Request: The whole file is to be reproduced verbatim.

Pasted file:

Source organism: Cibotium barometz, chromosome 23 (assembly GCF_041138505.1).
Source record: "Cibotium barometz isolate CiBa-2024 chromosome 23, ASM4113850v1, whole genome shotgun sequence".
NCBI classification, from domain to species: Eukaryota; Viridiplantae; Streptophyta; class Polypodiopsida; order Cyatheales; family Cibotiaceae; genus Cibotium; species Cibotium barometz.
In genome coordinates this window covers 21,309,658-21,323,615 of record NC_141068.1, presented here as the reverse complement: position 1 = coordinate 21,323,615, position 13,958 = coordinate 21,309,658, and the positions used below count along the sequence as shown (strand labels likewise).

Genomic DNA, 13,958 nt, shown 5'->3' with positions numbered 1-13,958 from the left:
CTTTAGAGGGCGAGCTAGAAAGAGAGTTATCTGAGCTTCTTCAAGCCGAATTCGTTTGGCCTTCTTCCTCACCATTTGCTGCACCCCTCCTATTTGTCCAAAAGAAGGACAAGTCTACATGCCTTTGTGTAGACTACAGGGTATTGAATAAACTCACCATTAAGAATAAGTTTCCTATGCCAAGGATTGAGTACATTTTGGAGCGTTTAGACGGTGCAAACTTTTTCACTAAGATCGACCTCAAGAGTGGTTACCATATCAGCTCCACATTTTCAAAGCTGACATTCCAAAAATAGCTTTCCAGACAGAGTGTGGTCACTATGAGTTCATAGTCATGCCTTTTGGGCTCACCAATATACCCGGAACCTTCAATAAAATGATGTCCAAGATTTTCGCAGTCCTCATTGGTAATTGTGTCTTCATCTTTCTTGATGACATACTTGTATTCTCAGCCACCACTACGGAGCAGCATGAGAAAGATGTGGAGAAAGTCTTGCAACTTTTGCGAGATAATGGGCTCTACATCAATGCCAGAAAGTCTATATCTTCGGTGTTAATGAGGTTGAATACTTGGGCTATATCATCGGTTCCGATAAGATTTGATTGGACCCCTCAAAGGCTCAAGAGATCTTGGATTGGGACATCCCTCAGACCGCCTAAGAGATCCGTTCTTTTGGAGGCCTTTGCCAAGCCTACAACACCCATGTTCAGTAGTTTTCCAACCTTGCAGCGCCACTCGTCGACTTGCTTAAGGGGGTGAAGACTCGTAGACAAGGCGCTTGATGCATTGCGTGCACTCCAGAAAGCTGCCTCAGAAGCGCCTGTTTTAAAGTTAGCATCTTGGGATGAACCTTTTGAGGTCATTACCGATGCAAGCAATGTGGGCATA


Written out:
Source organism: Cibotium barometz, chromosome 23 (assembly GCF_041138505.1).
Source record: "Cibotium barometz isolate CiBa-2024 chromosome 23, ASM4113850v1, whole genome shotgun sequence".
NCBI classification, from domain to species: Eukaryota; Viridiplantae; Streptophyta; class Polypodiopsida; order Cyatheales; family Cibotiaceae; genus Cibotium; species Cibotium barometz.
In genome coordinates this window covers 21,309,658-21,323,615 of record NC_141068.1, presented here as the reverse complement: position 1 = coordinate 21,323,615, position 13,958 = coordinate 21,309,658, and the positions used below count along the sequence as shown (strand labels likewise).

Genomic DNA, 13,958 nt, shown 5'->3' with positions numbered 1-13,958 from the left:
CTTTAGAGGGCGAGCTAGAAAGAGAGTTATCTGAGCTTCTTCAAGCCGAATTCGTTTGGCCTTCTTCCTCACCATTTGCTGCACCCCTCCTATTTGTCCAAAAGAAGGACAAGTCTACATGCCTTTGTGTAGACTACAGGGTATTGAATAAACTCACCATTAAGAATAAGTTTCCTATGCCAAGGATTGAGTACATTTTGGAGCGTTTAGACGGTGCAAACTTTTTCACTAAGATCGACCTCAAGAGTGGTTACCATATCAGCTCCACATTTTCAAAGCTGACATTCCAAAAATAGCTTTCCAGACAGAGTGTGGTCACTATGAGTTCATAGTCATGCCTTTTGGGCTCACCAATATACCCGGAACCTTCAATAAAATGATGTCCAAGATTTTCGCAGTCCTCATTGGTAATTGTGTCTTCATCTTTCTTGATGACATACTTGTATTCTCAGCCACCACTACGGAGCAGCATGAGAAAGATGTGGAGAAAGTCTTGCAACTTTTGCGAGATAATGGGCTCTACATCAATGCCAGAAAGTCTATATCTTCGGTGTTAATGAGGTTGAATACTTGGGCTATATCATCGGTTCCGATAAGATTTGATTGGACCCCTCAAAGGCTCAAGAGATCTTGGATTGGGACATCCCTCAGACCGCCTAAGAGATCCGTTCTTTTGGAGGCCTTTGCCAAGCCTACAACACCCATGTTCAGTAGTTTTCCAACCTTGCAGCGCCACTCGTCGACTTGCTTAAGGGGGTGAAGACTCGTAGACAAGGCGCTTGATGCATTGCGTGCACTCCAGAAAGCTGCCTCAGAAGCGCCTGTTTTAAAGTTAGCATCTTGGGATGAACCTTTTGAGGTCATTACCGATGCAAGCAATGTGGGCATA